Labour would bring in price-cut powers for Ofgem

Hob and coin

A Labour government would give the energy regulator new powers to force gas and electricity cuts within months of coming to power.

Leader Ed Miliband will announce plans to introduce new legislation giving Ofgem the power to order price reductions before winter if it is found that energy firms are not passing on cuts in wholesale prices to customers.

All of the Big Six energy companies announced price gas cuts of between 1% and 5.1% last winter but Labour say that wholesale costs have dropped by more than 20% over the past 12 months, while there have been no electricity reductions at all.

The announcement follows a previous pledge that it would freeze energy prices if it wins the election until 2017 while the market is "reset".

The party says the freeze woud cut £120 from an annual fuel bill, while the new legislation would almost double the saving for customers if a further cut of 10% was made.

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Reset the market

Miliband will say: "We will stand up to the big energy companies. We will go ahead with our price freeze. We will reset this broken energy market for the long term so that proper competition and regulation can ensure fair prices are charged in the future

"And we will go still further. We will pass a law to ensure falling costs are passed on to the consumer this winter; a law giving the regulator a legal duty to ensure fair prices this winter; a law giving the regulator the power to cut prices and keep homes warmer this winter."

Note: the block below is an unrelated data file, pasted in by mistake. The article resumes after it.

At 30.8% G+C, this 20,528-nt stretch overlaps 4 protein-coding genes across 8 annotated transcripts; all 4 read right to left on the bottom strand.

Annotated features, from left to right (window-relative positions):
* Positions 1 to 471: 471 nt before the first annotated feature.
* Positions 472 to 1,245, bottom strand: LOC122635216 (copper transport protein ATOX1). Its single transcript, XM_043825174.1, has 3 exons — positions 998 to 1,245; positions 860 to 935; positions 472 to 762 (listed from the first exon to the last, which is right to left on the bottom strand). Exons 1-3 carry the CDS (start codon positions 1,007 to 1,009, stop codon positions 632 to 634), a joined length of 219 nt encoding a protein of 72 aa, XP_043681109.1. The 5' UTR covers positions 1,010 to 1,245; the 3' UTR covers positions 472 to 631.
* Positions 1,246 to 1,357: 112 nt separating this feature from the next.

In response to the announcement, Lawrence Slade, chief executive of trade body Energy UK said no new regulatory powers were needed as prices were already starting to come down thanks to increased competition.

"The energy industry fully supports a strong regulator; but no new powers are needed as we have seen competitive pressure from over 26 suppliers, now active in the market, driving down prices, he said.

"Competition is at an all-time high; new deals for customers are over £100 cheaper than this time last year. There are many elements to a bill and wholesale costs are just a part of it. The best way for people to save money on their energy bills is to do what 317,000 did in February – switch."

Last month, consumer group, Which? said that households on standard energy tariffs were £145 worse off last year – a collective total of £2.9 billion – because tariffs had failed to keep in line with falling wholesale prices.

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Doesn't this constant need to sort out the corruptions of the power companies prove that privatization doesn't work?  Why not just naitonalize it all, then have a strategic initiative to manage a cruicial national resource ?